National Housing Day in Toronto: People’s Assembly on the Right to Housing. Nov 20th, 2015
Written by Rehana Tejpar and Naomi Tessler
This year’s National Housing Day in Toronto brought together a diversity of stakeholders at the People’s Assembly on the Right to Housing. 300+ people with experience of homelessness, housing workers, activists, community organizers and politicians, including MP Adam Vaughan took part in a Legislative Theatre Performance, facilitated by Branch Out Theatre, commissioned by the Advocacy Centre for Tenants Ontario (ACTO), to brainstorm policy solutions that will help solve the affordable housing and homelessness crisis.
Legislative Theatre is a process of Theatre of the Oppressed, developed by Augusto Boal that begins with a forum theatre – in which a play, depicting the struggles of a community is presented back to them in a community forum. After watching the play, the community audience is then invited to take on the role of spect-actor, with the power to replace a character in the play and try out an alternative, which could bring about a positive transformation. Legislative Theatre then goes a step beyond forum theatre: equipped with a toolbox of possible alternatives in hand after witnessing their fellow spect-actors interventions, the community audience is then invited to act as the people’s assembly and devise policies that could protect their community from facing these ongoing injustices.
At the People’s Assembly on the Right to Housing, these community-written policies were presented to a panel of housing advocacy experts who helped to read through each policy and choose a select few that addressed a broad range of housing issues. The audience/People’s Assembly then had the opportunity to hear each of these policies and vote on them, following a presentation of arguments from their fellow people’s assembly members – both for and against each proposed policy.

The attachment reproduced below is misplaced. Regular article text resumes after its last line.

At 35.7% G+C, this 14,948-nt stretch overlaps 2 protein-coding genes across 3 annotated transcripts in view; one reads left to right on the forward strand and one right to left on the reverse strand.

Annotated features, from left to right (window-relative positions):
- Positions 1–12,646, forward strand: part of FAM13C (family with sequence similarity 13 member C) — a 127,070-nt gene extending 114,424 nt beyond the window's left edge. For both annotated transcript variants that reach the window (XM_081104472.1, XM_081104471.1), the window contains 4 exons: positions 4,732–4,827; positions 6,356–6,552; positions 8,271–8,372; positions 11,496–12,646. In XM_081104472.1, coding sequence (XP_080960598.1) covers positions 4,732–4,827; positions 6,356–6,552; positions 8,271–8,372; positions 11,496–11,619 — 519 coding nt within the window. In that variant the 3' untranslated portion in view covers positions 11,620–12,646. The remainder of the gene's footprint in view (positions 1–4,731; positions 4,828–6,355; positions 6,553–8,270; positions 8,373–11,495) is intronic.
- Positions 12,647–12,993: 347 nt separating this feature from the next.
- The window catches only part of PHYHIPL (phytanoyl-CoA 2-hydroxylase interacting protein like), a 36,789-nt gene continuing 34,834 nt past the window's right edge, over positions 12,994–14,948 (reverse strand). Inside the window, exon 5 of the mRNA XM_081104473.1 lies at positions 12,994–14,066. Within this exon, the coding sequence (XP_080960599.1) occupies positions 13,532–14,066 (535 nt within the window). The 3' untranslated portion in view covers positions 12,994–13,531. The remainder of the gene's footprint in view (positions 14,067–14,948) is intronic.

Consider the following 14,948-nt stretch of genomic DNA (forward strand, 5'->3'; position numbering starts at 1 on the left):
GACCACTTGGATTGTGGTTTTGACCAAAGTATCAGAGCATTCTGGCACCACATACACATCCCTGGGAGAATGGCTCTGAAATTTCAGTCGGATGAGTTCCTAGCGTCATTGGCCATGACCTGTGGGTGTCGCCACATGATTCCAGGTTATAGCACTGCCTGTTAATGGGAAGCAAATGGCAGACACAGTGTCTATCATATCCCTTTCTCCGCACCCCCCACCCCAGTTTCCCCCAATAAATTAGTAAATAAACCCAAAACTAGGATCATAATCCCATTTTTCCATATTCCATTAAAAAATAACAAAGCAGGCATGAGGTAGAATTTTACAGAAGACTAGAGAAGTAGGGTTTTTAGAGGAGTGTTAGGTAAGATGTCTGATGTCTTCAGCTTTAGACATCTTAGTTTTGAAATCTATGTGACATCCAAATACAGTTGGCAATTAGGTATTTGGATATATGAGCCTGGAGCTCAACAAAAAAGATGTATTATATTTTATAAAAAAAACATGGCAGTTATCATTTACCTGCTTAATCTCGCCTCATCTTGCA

Branch Out Theatre’s Artistic Director and Joker for the show-Naomi Tessler, along with members of the cast: Rehana Tejpar, Tanisha Taitt, Michaela Washburn, Lauren Spring and Mohamad Abou Ali met with ACTO and community members with lived experience, to hear stories and understand the complex issues around housing in Toronto. With the support of Helen Luu and Tracy Heffernan from ACTO, these stories were anonymously woven into the original script written by Tessler.
The play depicted the stories of five people who have lived with inadequate housing in Toronto – all of whom were or had been homeless: one who is living in a Homes First apartment that isn’t suitable for her family and which doesn’t accommodate their disabilities, one who is afraid of being evicted from her Toronto Community Housing apartment because she can’t afford the rent but the apartment was all she could find. It shares the journey of folks who end up homeless due to mental health challenges and those who’s family homes are too toxic to grow up in, due to parental abuse or a lack of acceptance based on sexual orientation. The play shares the traumatic experiences of shelter hopping, living in rooming houses and the trials people have to face to keep themselves and their families together. The play chronicled the characters’ journey to the courts, where a historical legal case was fought, using the Canadian Charter of Rights and Freedoms, and the Universal Declaration of Human Rights to advocate for a National Housing Strategy in Canada.